Hierarchical Database vs. Relational Database

Instructor: David Gloag

David has over 40 years of industry experience in software development and information technology and a bachelor of computer science

In this lesson, we'll take a look at hierarchical and relational databases, their organization, and why we might use them. At the end of this lesson, you should have a basic understanding of these interesting technologies. Updated: 07/17/2021

Data Is Everywhere!

We live in an information age. Each day, we are inundated with information from all directions. News reports tell us what is happening in the world, advertisements try to persuade us to purchase various items, and we receive things like bank statements and bills in the mail. If you think this amounts to information overload, you'd be right. So, if it is for us, how do the sources get a handle on it? Well, to put it simply, they use an interesting technology called a database.

What Is a Database?

A database is a collection of information centered on a particular theme. Many examples of this exist behind the scenes of our daily lives. News reports are stored in a database for searching and categorization before they are added to a telecast. Advertising information is stored in a database before a marketing whiz uses it to determine the focus group for a campaign. And account information is stored in a database before it makes it onto your monthly statement. But to make the information useful, it must be organized in a meaningful way.

Hierarchical Database

A hierarchical database is a set of tables organized in the form of a parent-child relationship. Each set of parents can have a relationship with any number of children. However, each child can have a relationship with only one set of parents. A hierarchical database model is a one-to-many relationship. Think of an upside-down tree with the root at the top. To retrieve data from the database, the entire tree has to be traversed starting from the root downwards. A prime example is the org chart for your company. At the top is your CEO. Below that person are the Vice-Presidents, and so on down the line. This type of structure is known as a 'tree'. Each box is an element in the database, and is focused on a particular person. The information for that person is stored based on its relationship to the elements around it.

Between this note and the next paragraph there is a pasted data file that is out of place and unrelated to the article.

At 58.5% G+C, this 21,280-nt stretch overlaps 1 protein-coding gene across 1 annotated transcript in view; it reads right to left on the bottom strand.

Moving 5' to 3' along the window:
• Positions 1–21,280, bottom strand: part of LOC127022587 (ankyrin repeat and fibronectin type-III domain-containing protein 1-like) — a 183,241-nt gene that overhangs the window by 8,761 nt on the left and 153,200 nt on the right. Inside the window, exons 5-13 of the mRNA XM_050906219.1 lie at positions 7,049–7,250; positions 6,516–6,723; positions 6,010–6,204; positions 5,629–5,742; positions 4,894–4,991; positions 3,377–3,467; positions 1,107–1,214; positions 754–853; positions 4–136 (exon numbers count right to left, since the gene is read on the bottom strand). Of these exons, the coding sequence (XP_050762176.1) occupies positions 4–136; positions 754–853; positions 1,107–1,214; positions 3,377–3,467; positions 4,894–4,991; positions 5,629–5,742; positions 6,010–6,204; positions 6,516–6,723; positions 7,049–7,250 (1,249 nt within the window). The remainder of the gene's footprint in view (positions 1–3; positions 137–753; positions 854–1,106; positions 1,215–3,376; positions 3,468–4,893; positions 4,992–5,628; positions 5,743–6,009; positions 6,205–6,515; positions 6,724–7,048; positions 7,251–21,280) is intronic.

Example of a hierarchical model.

Relational Database

In contrast, a relational database organizes information in the form of a table or tables. Think of this like the phone list for your company. The list will have the person's name, their extension, and possibly their department. Each row of the table is an element in the database, and is focused on a particular person. This is similar to a hierarchical database, but the information for a particular person is stored in a table, where the position is based on when it was created.

Relational models are good for adding on new elements
relational model

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